Shopping malls profit from teachers' strike

As the teachers' strike continues, shopping malls across the country are benefiting from an average increase of 20%.

By SHARON WROBEL
November 1, 2007 07:49
2 minute read.
strike mall biz 88 224

strike mall biz 88 224. (photo credit: Ariel Jerozolimski)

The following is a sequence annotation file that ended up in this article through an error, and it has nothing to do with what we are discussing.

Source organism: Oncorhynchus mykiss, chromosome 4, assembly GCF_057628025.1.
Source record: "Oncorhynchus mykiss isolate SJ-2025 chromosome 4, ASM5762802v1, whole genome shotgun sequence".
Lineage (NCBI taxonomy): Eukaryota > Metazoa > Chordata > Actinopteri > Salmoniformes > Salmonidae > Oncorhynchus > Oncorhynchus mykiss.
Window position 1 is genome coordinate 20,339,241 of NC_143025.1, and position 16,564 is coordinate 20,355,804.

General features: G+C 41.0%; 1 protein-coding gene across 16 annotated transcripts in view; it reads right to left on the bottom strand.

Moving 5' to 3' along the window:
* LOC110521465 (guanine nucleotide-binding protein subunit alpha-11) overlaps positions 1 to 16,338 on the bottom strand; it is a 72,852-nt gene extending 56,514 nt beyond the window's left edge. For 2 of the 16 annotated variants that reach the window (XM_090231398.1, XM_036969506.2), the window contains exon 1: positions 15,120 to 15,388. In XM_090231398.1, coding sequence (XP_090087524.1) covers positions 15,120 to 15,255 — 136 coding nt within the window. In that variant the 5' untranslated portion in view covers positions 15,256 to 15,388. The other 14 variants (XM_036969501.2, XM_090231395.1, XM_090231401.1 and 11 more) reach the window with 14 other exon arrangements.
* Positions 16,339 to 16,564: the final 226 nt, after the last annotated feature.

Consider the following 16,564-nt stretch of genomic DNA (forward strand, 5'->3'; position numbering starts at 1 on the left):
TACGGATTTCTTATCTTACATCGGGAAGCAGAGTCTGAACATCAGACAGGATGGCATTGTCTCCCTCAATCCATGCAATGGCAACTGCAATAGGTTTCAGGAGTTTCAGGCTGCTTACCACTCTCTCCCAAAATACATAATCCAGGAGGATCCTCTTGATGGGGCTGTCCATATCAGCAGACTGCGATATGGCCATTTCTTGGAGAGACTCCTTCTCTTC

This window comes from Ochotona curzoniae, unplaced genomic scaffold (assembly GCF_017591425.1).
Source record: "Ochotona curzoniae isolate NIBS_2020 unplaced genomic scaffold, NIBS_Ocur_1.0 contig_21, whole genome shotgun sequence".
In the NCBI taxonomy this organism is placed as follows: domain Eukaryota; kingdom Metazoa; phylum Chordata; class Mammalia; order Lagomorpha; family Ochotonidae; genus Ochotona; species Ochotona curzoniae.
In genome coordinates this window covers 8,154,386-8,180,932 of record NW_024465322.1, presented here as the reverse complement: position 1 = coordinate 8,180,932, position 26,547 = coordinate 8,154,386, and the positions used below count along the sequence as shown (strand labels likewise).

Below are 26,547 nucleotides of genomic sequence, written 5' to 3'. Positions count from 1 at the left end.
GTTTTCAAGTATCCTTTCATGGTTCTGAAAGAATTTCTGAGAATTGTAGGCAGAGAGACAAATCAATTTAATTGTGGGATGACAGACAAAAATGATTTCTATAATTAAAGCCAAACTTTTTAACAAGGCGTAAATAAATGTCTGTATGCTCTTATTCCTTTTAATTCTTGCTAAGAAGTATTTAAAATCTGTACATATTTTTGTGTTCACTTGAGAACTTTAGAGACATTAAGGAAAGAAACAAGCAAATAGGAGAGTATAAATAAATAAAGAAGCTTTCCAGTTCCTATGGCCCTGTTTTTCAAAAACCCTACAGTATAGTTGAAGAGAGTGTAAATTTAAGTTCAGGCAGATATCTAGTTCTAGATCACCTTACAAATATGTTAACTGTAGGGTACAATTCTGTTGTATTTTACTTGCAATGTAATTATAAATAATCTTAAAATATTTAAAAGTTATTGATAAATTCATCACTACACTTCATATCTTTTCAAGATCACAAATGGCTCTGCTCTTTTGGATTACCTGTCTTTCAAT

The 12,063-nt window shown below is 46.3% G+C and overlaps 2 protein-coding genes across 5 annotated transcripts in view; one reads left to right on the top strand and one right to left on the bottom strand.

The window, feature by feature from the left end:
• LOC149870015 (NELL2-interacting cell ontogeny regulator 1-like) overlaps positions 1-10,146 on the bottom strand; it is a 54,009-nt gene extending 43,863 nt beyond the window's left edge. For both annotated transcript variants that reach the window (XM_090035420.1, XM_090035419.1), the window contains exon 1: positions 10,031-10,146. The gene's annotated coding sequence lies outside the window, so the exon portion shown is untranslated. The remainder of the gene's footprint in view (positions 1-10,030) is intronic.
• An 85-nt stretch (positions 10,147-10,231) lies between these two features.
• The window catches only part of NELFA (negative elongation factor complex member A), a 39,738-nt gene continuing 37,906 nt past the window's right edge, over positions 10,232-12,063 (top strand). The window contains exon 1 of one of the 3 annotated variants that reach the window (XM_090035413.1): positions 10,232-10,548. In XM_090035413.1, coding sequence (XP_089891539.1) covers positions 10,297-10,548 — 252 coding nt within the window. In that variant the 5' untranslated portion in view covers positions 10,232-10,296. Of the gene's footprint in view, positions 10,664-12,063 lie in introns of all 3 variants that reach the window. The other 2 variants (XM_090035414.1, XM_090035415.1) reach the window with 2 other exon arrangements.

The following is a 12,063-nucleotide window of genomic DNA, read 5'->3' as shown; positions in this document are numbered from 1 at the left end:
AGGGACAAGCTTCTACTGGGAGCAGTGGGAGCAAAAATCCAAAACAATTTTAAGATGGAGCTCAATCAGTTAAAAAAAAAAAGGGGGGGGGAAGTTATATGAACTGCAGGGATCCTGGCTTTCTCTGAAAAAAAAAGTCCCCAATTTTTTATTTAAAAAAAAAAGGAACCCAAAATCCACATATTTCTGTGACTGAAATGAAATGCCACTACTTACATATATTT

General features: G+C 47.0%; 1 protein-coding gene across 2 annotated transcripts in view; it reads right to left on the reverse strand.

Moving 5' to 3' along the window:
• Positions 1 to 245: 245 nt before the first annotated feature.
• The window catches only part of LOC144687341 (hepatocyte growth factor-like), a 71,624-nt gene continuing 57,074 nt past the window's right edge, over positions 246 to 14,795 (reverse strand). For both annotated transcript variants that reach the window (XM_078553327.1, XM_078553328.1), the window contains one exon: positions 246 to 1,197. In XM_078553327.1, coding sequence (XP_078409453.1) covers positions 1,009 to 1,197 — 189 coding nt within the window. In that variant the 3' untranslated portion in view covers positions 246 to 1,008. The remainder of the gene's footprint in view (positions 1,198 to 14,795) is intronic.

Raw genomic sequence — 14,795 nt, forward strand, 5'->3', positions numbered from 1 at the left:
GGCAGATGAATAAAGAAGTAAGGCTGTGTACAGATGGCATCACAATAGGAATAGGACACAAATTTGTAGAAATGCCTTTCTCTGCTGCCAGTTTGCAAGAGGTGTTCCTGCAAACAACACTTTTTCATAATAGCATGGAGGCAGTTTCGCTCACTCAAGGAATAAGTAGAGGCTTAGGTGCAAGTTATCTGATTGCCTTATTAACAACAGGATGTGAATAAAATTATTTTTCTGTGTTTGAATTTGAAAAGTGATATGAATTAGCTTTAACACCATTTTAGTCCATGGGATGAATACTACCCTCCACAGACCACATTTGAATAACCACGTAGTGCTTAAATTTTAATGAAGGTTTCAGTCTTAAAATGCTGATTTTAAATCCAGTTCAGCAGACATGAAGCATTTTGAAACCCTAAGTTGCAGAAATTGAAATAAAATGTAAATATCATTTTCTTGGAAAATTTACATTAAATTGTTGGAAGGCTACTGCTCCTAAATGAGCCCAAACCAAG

As the teachers' strike moves into its third week, shopping malls across the country are benefiting from an average increase of 20 percent in the number of visitors spending their free time and money, mainly at fast-food stalls, coffee shops and movie theaters. "There is no doubt that we are the ones who are profiting from the strike at the schools and universities," Moshe Rosenblum, CEO of British Israel's shopping mall division, Israel Malls, told The Jerusalem Post. "Over the past weeks we have seen an increase of between 10 to 20% in the number of visitors, mainly youngsters coming and hanging out at our malls in the morning hours of the day as a result of the teachers' strike, while visitor numbers in the afternoon remained unchanged." Israel Malls owns and operates 17 shopping malls across the country including Kenyon Adumim in Ma'aleh Adumim, the Eilat Promenade Hall, Kenyon Hadar in Jerusalem, Kenyon Nahariya, Marom Center in Ramat Gan and Kenyon Harel in Mevasseret Zion. The rise in the number of youngsters coming to the malls, Rosenblum added, was higher in the periphery such as at the Kenyon Adumim in Ma'aleh Adumim than in the larger cities. "It is clear that the hundreds of thousands of school kids, who are not going to schools, are seeking things to do with their free time and the shopping malls today present a major part of the entertainment opportunities for young people at the cost of their parents," said Uriel Lynn, president of the Federation of Israeli Chambers of Commerce. "Therefore we expect an increase in private consumption as a result of the teachers' strike." School children represent about 1.2 million of the country's population, of which approximately 300,000 to 350,000 schools kids are affected by the teachers' strike at junior schools and high-schools, which started 19 days ago. The Azrieli Mall Group, which owns and operates seven shopping malls across the country including the Azrieli Mall in Tel Aviv, which counts a daily average of 40,000 visitors, the Kenyon Holon with a daily average number of 25,000 visitors and the Negev Mall in Beersheba with a daily average number of 20,000 visitors, was seeing a similar trend. "During the month of October we have seen an increase of 20% in visitors, particularly by school kids who were mainly interested in the entertainment and leisure activities of the mall such as the fast food stalls and cinema, while some students were looking for work during the time of the strike," the group said.


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